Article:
Estate Planning for Digital Death

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A few years ago I had to change my name. I had done it before (divorce) and knew it would be a pain but this time, it took even longer. Why?  Because everything has gone digitial.  Not only did I have to change all the usual stuff – credit cards, bank accounts, social, etc., but this time my online social media profiles had to be changed.  Because my old email had my old name I got a new email.  What a pain.  I had to change my email address on every online account – that’s a lot.  It turned out to be a much bigger chore this time around.  It was actually easier to change my social security card.  If I had known it would be like this, I might not have changed it.

So, what then happens after death?  We’ve all been pushed to the cloud.  Our social lives are in the cloud on Facebook’s servers.  My professional life is on Linkedin.  My 140 character life is on Twitter and my sarcastic business and personal ramblings are on Blogger.  Our files are in the cloud.  Our music and photos are in the cloud.  All forms of digital communication are in the cloud – gmail, yahoo, etc.  Banking and access to our utilities has gone paperless and in the cloud.  We have to have special programs just to keep track of all the passwords because we’ve run out of sticky note space.

When we have shuffled off this mortal coil, what will be of our digital estate?  This is a subject worth exploring because we’re all going to die but now, dying, like officially changing your name, is going to be an even bigger pain.

Who gets access to your stuff?  What stuff? How much stuff?  What if there is stuff you don’t want certain people to see like that stuff you’ve got hidden in a shoebox in your attic?  How do you distinguish which of your digital life is accessible and which should be locked forever?

They raise the question of privacy.  Are there emails and chat rooms you would rather not have a spouse or a sibling knowing about even upon death?  Would that information change the eulogy from one of love to bitterness?  Do you really want a loved one or a ex or bestfriend seeing your search history?  If you’ve managed to keep hidden your secrets online during life then how do you feel about them being exposed post mortem?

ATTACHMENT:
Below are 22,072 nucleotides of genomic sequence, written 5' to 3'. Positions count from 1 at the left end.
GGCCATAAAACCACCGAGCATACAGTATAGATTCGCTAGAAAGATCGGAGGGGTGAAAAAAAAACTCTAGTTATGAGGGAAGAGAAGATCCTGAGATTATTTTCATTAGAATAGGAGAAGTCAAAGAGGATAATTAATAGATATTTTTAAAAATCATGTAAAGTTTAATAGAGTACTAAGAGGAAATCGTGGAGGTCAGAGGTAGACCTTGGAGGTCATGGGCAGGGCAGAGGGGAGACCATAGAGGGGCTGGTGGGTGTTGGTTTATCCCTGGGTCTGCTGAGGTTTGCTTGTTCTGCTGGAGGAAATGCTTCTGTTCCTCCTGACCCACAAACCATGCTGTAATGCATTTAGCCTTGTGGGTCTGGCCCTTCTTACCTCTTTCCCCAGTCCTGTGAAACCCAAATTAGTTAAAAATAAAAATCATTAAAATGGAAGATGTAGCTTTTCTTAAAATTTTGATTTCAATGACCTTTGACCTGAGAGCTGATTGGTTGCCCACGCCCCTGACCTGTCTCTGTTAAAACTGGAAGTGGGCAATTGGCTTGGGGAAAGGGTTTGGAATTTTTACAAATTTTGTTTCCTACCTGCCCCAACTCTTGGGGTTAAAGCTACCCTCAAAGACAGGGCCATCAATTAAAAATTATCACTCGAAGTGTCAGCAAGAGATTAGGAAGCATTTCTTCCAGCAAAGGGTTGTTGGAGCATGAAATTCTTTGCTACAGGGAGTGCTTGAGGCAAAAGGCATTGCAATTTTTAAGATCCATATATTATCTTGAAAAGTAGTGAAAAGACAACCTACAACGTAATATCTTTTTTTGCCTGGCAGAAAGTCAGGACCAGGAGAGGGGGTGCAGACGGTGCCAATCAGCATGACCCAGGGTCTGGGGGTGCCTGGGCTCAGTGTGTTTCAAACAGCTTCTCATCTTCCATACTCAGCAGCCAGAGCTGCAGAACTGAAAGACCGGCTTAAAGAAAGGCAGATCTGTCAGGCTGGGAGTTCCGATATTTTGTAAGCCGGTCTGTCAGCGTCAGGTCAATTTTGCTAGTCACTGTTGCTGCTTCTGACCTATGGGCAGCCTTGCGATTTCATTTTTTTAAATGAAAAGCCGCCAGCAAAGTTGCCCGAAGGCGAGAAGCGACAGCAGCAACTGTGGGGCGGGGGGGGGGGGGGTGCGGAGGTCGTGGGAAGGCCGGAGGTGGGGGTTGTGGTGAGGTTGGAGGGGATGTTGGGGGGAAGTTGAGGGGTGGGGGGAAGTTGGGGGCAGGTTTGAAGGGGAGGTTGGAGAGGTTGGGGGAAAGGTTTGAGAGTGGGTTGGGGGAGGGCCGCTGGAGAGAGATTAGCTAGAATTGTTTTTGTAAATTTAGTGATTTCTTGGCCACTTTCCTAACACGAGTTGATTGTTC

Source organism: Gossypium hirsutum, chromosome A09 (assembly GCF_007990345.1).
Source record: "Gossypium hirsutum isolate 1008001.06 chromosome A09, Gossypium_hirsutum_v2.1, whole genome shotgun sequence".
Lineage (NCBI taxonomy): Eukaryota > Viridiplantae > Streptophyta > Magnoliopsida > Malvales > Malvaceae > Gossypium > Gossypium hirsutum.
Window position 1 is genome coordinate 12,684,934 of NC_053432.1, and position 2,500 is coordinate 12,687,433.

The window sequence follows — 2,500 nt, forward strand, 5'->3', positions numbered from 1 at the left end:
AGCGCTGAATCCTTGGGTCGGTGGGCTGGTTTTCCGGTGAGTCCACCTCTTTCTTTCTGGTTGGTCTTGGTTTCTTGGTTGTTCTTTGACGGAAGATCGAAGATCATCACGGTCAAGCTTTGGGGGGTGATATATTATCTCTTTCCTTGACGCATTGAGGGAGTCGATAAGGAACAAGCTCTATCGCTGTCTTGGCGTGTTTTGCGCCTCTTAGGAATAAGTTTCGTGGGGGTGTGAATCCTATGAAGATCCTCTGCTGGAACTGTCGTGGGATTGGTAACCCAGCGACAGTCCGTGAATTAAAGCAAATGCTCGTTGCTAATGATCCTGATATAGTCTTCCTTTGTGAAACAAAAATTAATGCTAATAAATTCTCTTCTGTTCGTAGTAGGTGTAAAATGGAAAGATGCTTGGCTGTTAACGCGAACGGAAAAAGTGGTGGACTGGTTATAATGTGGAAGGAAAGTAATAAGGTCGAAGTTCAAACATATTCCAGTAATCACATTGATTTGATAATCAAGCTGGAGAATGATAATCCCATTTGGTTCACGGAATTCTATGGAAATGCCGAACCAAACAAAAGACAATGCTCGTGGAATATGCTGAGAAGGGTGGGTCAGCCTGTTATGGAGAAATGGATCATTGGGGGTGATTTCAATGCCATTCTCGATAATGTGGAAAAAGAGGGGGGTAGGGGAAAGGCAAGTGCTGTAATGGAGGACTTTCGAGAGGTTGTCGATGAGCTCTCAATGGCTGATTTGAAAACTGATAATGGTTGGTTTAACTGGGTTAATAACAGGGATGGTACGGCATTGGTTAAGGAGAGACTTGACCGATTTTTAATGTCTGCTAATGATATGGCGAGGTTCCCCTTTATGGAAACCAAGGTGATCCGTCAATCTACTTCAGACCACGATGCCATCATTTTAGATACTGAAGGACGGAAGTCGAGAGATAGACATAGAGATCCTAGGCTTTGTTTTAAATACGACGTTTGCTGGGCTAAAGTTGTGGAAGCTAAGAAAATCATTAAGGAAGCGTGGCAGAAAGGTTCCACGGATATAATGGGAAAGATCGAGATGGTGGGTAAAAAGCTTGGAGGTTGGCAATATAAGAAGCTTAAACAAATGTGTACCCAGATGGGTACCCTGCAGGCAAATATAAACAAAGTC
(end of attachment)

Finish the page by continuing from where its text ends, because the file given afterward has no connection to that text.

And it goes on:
The Wall Street Journal reported about a new law in Delaware that will test these questions as it makes it easier for Executors to access your online accounts.  Read the full article here.

A few years ago I had to change my name. I had done it before (divorce) and knew it would be a pain but this time, it took even longer. Why?  Because everything has gone digitial.  Not only did I have to change all the usual stuff - credit cards, bank accounts, social, etc., but this time my online social media profiles had to be changed.  Because my old email had my old name I got a new email.  What a pain.  I had to change my email address on every online account - that's a lot.  It turned out to be a much bigger chore this time around.  It was actually easier to change my social security card.  If I had known it would be like this, I might not have changed it.

So, what then happens after death?  We've all been pushed to the cloud.  Our social lives are in the cloud on Facebook's servers.  My professional life is on Linkedin.  My 140 character life is on Twitter and my sarcastic business and personal ramblings are on Blogger.  Our files are in the cloud.  Our music and photos are in the cloud.  All forms of digital communication are in the cloud - gmail, yahoo, etc.  Banking and access to our utilities has gone paperless and in the cloud.  We have to have special programs just to keep track of all the passwords because we've run out of sticky note space.

When we have shuffled off this mortal coil, what will be of our digital estate?  This is a subject worth exploring because we're all going to die but now, dying, like officially changing your name, is going to be an even bigger pain.

Who gets access to your stuff?  What stuff? How much stuff?  What if there is stuff you don't want certain people to see like that stuff you've got hidden in a shoebox in your attic?  How do you distinguish which of your digital life is accessible and which should be locked forever?

The Wall Street Journal reported about a new law in Delaware that will test these questions as it makes it easier for Executors to access your online accounts.  Read the full article here.

They raise the question of privacy.  Are there emails and chat rooms you would rather not have a spouse or a sibling knowing about even upon death?  Would that information change the eulogy from one of love to bitterness?  Do you really want a loved one or a ex or bestfriend seeing your search history?  If you've managed to keep hidden your secrets online during life then how do you feel about them being exposed post mortem?

More on this later...


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Eleanore

Eleanore

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